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Seeing through a child's eyes opens doors to ministry

I am on a face-to-face call with Texas granddaughter Maggie.

“Papa! Watch this!”

“I’m watching!” I assure the curly-haired laughing sweetheart. Instantly, I see her

screen image embellished with a big red nose and crazy rainbow hair. She loves the video filters and masks on Google Messenger.

A moment later, her eyes and nose appear on a pink pig’s face. Then the screen morphs

again, and I see an hourglass-looking shape with Maggie’s features multiplying. I quickly

run out of superlatives and exclamations to react to her shape-shifting shenanigans.

This little one keeps this grandfather up-to-date on all the current trends and fun video tricks. The real plus, I have to admit, is the bubbly laughter I hear nonstop. Giggling, she returns to the screen as herself.

Stuart’s and Roger’s little sister shares their curiosity and love of learning, and she can climb monkey bars and ride bikes with the best of them. She keeps me up to speed on favorite songs, must-watch shows, and the latest first grade fashion. My favorite weekend treat is her phone call. She usually lets me say hi to her brothers, too. I hear a brief account of their worlds and then Maggie comes back on the line.

I saw the Texas grands in July, but that visit seems so long ago. Since then, Maggie has gone to Six Flags with her dad, multiple

state park trips with her family, vacationed in New Mexico and Colorado, celebrated Roger’s then Pawpaw’s birthdays, and started first grade. I had reports on all of these events via smartphone chats. It is an interesting phenomenon how those micro visits can make me feel close to her and far away from her at the exact same time.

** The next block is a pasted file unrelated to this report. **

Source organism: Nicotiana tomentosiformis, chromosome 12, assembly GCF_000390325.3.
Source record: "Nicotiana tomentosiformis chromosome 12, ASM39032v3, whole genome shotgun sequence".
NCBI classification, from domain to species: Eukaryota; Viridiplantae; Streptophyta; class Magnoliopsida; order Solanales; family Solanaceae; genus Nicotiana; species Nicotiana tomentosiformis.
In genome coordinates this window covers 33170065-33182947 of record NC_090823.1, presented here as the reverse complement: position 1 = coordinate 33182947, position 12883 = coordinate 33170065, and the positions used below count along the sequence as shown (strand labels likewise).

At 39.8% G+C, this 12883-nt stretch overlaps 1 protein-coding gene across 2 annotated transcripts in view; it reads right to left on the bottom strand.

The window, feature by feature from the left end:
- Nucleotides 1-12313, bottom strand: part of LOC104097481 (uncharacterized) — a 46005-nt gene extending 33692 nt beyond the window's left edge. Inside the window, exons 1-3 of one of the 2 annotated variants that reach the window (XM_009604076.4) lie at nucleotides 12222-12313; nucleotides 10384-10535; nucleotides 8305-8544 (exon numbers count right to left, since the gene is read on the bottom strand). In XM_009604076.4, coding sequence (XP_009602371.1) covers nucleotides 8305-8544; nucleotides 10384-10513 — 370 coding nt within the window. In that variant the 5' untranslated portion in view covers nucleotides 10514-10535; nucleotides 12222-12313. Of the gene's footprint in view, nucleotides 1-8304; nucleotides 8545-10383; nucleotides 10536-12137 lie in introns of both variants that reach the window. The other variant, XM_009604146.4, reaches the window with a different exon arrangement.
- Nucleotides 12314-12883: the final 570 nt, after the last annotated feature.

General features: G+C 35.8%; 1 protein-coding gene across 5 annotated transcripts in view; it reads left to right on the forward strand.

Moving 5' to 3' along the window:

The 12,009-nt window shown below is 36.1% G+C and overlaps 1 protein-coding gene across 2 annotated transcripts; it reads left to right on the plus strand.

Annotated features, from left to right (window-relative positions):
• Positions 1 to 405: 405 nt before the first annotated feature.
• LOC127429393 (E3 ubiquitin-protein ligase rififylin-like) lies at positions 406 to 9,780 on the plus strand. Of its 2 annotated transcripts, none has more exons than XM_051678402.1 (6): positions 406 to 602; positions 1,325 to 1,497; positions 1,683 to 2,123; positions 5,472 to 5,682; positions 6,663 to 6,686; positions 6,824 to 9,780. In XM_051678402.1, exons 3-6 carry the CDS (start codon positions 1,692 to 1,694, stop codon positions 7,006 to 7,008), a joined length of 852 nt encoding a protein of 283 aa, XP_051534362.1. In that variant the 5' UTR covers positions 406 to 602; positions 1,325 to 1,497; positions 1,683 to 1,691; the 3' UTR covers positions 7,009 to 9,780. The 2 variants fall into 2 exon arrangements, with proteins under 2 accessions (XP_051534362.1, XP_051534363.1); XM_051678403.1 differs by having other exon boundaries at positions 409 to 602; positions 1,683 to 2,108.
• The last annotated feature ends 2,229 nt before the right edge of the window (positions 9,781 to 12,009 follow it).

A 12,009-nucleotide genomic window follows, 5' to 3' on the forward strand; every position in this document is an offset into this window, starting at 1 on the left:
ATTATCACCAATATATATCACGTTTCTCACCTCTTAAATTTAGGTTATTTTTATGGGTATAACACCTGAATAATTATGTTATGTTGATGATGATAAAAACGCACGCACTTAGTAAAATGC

From all accounts, Maggie embraces change like a pro. Her new school year gives scope for her expanding intellect and need to know; it also provides opportunities to meet lots of people who are different from her and her family. She hears many points of view of lives lived in many different homes. She brings those experiences back into her world and debriefs with her mom, dad, and brothers

to put all of the new into context with her family’s values and standards. Growing up today is so multi-faceted, and so far she handles it well.

Six-year-old Maggie has a terrific world perspective. She has the ability to see the individual and treat each as a friend. She understands we all have our differences, and she knows she doesn’t want to incorporate some of those attributes into her own

character; still, she accepts all of us as we are. Watching her, I renew my commitment to treat others as I want to be treated.

We read in Scripture how Jesus embraced the child, acknowledged and valued the women He encountered, drew near to the homeless and the sick, supped with the sinner, and spoke to those not accepted in proper Hebrew circles. We serve the One who reaches out to the “whosoever” (John 3:16), the One who came into the world as a light, so that no one who believes in Him should stay in darkness (John 12:46). It is in accepting others that we open doors of ministry, proclaiming the saving power of Jesus.

Recently, daughter-in-law Susan shared Maggie’s latest writing with me. Her words took up the entire loose leaf page, the two colors of marker making her words pop. In her own phonetic spelling, she pens: “Pepole are difrente in difrente wasse and I thenck you shod be your selfe…Thoe I like you the way you are… you be how you want to be.”

You know, I cannot improve on her message to all of us, so I will just end this article. And hope my phone rings soon. It is the weekend, after all.

Written by Jim Edminson, Editor of Charity & Children

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